Chapter | The Handbook of Corporate Finance: Empirical Corporate Finance | 2002

Behavioral Corporate Finance: A Survey

by Malcolm Baker, Richard Ruback and Jeffrey Wurgler

Abstract

Research in behavioral corporate finance takes two distinct approaches. The first emphasizes that investors are less than fully rational. It views managerial financing and investment decisions as rational responses to securities market mispricing. The second approach emphasizes that managers are less than fully rational. It studies the effect of nonstandard preferences and judgmental biases on managerial decisions. This survey reviews the theory, empirical challenges, and current evidence pertaining to each approach. Overall, the behavioral approaches help to explain a number of important financing and investment patterns. The survey closes with a list of open questions.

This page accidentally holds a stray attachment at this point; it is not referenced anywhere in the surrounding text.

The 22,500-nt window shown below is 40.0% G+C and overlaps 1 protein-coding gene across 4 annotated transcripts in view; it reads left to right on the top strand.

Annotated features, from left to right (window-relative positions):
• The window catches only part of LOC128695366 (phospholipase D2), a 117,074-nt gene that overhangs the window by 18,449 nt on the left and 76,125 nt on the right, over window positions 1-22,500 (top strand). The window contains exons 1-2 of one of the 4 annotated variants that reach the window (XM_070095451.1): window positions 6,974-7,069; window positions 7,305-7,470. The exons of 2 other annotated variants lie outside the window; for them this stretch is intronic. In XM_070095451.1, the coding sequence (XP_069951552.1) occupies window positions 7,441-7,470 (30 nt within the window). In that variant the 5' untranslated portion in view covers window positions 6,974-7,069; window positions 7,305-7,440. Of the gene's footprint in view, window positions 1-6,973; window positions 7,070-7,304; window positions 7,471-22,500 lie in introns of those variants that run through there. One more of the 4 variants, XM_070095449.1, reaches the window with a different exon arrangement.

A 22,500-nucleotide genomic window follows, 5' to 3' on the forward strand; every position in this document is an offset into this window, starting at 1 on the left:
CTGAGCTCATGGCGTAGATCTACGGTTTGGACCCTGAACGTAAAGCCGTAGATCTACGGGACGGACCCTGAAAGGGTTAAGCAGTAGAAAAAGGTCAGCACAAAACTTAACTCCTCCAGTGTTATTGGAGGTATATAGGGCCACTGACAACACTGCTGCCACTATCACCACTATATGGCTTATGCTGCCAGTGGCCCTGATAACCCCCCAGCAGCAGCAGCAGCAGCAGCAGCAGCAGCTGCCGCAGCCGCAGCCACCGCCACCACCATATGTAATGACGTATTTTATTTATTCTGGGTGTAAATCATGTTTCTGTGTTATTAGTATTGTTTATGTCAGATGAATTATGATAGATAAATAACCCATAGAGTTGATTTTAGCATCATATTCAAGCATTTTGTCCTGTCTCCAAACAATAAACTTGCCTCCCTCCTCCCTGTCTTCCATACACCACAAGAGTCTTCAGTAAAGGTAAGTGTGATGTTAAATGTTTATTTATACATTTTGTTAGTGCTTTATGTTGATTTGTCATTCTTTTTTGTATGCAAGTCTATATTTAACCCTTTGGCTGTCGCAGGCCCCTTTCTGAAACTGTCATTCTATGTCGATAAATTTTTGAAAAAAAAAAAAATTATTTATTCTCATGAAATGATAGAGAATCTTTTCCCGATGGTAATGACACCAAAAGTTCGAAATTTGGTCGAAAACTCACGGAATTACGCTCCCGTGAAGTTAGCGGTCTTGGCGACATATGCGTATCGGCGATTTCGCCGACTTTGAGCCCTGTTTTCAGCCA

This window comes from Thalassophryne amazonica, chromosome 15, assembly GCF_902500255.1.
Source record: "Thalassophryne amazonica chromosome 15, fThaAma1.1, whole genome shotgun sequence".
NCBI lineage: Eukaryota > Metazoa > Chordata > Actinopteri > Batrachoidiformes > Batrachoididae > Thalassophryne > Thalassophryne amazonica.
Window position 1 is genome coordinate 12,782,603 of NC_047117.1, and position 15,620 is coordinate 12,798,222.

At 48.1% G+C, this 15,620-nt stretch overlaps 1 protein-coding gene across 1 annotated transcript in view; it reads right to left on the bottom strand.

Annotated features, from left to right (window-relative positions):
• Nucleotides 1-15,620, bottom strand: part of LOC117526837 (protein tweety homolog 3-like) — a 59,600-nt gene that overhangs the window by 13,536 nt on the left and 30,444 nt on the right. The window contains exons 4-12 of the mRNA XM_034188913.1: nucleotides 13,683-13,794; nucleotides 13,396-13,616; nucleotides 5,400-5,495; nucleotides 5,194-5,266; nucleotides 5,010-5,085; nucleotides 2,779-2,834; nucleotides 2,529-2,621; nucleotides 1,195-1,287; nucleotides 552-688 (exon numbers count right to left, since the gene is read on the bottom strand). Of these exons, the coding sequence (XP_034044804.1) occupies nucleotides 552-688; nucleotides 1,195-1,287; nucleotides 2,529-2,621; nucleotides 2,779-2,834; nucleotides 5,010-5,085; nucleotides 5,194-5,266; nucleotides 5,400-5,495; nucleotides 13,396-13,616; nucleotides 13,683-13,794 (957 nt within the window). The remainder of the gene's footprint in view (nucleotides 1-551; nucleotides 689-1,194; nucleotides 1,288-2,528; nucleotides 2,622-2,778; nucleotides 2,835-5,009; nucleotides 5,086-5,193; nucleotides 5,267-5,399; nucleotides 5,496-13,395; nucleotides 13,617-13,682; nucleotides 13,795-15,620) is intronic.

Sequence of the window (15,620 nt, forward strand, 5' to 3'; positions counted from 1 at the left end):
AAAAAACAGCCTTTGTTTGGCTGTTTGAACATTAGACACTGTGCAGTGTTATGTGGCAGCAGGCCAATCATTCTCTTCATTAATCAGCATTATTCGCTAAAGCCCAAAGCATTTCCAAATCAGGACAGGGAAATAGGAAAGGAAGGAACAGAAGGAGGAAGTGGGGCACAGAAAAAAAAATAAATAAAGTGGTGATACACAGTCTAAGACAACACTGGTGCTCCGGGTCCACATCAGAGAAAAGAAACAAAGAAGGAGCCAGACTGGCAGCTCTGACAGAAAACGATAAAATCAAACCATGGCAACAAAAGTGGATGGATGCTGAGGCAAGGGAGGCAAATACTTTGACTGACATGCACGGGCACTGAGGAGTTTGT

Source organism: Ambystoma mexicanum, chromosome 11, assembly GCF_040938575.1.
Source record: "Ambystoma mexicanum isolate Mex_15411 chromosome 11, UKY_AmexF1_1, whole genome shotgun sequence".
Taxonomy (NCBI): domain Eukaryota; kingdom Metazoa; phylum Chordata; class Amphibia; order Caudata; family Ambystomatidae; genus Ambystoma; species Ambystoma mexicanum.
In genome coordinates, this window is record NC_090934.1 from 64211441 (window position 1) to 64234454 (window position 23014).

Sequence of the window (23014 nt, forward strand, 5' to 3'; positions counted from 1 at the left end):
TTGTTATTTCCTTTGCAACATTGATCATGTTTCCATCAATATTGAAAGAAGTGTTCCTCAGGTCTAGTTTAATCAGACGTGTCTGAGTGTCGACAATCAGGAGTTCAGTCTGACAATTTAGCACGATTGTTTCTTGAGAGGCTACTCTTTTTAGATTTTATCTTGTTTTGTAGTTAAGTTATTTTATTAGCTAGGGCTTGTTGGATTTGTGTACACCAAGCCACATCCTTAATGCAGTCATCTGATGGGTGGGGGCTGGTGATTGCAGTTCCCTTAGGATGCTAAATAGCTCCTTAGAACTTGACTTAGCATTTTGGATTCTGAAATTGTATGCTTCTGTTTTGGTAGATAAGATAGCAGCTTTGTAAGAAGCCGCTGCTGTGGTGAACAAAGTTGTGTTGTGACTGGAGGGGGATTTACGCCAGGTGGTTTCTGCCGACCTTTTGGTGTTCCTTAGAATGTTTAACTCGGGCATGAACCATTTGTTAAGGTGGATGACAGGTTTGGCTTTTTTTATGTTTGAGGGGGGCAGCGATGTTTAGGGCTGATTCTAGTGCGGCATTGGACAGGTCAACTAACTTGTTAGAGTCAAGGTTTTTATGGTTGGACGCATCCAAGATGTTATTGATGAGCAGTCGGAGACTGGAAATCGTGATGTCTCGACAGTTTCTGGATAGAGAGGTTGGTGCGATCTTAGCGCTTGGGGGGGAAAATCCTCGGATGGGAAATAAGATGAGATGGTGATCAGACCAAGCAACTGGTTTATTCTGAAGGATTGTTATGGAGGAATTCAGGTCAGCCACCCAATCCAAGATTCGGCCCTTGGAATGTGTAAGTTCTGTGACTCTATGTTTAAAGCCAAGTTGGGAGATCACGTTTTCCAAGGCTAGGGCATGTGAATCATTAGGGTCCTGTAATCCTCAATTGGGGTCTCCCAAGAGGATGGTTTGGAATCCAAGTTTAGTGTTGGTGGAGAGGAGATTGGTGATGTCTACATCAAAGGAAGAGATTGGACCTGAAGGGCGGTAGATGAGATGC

Keywords: Decisions; Prejudice and Bias; Debt Securities; Financial Management; Price; Theory; Investment; Problems and Challenges; Behavioral Finance; Corporate Finance;

Citation:

Baker, Malcolm, Richard Ruback, and Jeffrey Wurgler. "Behavioral Corporate Finance: A Survey." In The Handbook of Corporate Finance: Empirical Corporate Finance, edited by Espen Eckbo. New York: Elsevier/North-Holland, 2002.